While U.S. slaughter plants are expected to be pressed for slaughter capacity in the fourth quarter of this year, Canadian plants are sitting with excess capacity. That is especially frustrating since Canada is expected to send close to 7 million hogs to the United States in 2002 to be slaughtered.

In a meeting between U.S., Canadian and Mexican pork producers, Canadian producers agreed to work closely with U.S. producers and the governments of Canada and the United States, in an effort to avoid a bottleneck at U.S. slaughter plants. The groups will work to develop a plan to manage fourth quarter live-hog exports to the United States.

Since Canadian live hog prices track U.S. live hog prices, it is to the advantage of producers in both countries to work together to avoid a repeat of the 1998 price collapse.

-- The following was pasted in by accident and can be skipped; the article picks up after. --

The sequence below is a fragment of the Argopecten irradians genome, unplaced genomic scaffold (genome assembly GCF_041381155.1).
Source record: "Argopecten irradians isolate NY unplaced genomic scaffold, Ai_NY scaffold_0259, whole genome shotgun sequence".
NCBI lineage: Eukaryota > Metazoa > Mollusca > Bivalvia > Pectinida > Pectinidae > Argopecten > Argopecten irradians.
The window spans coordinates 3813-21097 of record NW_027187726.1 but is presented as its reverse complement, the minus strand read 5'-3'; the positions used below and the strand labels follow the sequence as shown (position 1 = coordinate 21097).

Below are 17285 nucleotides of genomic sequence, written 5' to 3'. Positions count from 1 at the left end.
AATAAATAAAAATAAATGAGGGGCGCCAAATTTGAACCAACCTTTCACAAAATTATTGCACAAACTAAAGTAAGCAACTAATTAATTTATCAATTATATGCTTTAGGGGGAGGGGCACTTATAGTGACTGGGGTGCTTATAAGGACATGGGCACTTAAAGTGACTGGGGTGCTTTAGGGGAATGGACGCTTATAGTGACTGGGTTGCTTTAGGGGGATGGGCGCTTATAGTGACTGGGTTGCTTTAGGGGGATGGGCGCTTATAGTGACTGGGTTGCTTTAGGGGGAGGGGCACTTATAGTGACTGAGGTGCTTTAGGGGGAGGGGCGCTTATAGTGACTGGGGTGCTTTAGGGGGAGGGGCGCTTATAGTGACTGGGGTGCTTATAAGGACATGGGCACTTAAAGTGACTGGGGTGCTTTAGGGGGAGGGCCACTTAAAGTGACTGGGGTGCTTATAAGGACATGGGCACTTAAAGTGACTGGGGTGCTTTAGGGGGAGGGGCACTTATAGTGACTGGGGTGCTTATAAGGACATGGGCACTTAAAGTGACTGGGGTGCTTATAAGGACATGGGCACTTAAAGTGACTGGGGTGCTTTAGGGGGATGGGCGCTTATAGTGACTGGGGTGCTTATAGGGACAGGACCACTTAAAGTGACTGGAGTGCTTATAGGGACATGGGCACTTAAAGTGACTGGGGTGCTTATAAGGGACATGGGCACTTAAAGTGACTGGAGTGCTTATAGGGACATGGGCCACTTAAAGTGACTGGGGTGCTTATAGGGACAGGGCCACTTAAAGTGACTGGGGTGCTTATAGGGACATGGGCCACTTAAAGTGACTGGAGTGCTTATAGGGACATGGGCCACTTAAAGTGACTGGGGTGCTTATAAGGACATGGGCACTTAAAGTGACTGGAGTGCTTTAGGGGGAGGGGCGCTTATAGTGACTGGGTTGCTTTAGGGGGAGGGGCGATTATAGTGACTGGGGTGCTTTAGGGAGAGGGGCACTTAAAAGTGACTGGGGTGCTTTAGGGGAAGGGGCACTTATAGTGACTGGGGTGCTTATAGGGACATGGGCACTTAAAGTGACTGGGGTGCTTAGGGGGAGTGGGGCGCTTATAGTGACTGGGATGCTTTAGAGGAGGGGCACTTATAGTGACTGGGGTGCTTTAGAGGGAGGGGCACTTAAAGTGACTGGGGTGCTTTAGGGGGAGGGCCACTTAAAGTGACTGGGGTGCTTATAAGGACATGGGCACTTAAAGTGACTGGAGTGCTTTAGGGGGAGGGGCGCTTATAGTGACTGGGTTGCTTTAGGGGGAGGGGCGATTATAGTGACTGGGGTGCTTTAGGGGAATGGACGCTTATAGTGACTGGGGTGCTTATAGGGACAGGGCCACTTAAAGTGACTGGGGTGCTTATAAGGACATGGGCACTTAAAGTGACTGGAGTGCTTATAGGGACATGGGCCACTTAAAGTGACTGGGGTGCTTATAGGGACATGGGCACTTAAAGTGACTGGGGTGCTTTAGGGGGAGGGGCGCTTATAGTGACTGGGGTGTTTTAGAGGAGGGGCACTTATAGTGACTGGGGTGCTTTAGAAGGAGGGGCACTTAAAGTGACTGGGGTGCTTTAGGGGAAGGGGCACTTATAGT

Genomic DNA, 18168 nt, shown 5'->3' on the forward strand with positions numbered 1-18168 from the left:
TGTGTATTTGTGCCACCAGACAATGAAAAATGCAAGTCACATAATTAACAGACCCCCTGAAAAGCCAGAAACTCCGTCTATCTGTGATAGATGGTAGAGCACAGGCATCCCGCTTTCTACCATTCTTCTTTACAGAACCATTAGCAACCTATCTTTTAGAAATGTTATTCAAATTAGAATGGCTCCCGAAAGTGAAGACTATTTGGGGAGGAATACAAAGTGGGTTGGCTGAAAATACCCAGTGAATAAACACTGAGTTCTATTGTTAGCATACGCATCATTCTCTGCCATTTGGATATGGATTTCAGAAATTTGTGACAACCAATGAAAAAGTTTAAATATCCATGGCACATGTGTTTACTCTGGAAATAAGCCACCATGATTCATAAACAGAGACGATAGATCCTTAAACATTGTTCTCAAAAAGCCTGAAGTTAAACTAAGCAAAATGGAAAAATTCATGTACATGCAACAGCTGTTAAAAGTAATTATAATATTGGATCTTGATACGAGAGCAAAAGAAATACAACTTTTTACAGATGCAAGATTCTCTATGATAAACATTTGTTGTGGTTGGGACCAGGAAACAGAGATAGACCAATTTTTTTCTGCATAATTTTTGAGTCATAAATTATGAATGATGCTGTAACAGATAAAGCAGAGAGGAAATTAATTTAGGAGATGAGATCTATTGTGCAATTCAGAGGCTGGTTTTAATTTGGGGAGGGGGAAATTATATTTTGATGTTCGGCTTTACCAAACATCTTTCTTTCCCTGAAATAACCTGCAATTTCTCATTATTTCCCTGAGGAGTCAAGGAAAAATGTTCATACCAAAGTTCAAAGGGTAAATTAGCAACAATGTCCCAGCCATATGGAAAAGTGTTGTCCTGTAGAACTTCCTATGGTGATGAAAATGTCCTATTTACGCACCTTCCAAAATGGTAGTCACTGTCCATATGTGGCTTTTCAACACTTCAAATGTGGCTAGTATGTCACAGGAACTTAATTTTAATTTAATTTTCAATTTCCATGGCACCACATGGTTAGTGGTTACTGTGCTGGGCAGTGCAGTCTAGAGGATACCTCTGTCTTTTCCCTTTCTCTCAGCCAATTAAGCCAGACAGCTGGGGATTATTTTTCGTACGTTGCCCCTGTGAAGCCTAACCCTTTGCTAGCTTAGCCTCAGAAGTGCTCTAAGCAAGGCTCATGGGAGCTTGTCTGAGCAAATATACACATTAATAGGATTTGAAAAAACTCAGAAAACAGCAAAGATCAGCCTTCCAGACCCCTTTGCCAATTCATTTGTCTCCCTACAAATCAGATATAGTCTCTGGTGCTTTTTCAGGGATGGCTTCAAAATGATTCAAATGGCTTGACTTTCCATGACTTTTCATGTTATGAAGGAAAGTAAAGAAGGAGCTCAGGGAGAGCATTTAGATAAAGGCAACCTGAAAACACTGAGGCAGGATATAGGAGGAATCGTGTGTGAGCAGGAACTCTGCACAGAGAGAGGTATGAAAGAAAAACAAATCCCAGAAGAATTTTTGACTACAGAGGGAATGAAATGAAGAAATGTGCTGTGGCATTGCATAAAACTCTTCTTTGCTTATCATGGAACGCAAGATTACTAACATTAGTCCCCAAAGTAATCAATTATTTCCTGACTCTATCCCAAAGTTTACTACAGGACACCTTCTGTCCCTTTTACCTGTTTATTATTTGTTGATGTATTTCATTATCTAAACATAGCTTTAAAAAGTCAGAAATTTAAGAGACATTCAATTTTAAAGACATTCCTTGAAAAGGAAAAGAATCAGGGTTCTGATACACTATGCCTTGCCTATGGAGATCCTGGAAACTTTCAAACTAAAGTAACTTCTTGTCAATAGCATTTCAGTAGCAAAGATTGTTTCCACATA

This doesn’t mean the United States has the green light to send market hogs north to slaughter, at least not yet. There are still some issues to work out before the United States sends hogs to Canadian plants, including the psuedorabies issue. Canada exports a lot of pork to Australia, which will not accept U.S. pork because the United States is not PRV-free. So, Canadian pork plants have to be careful not to jeopardize their export markets.

Still, export of hogs to Canada in the fourth quarter is one possibility that could be discussed as the Canadian and U.S. pork industries continue to work together. There’s still a lot of work to be done, and precious little time to get it done in, but this is a significant step in the right direction.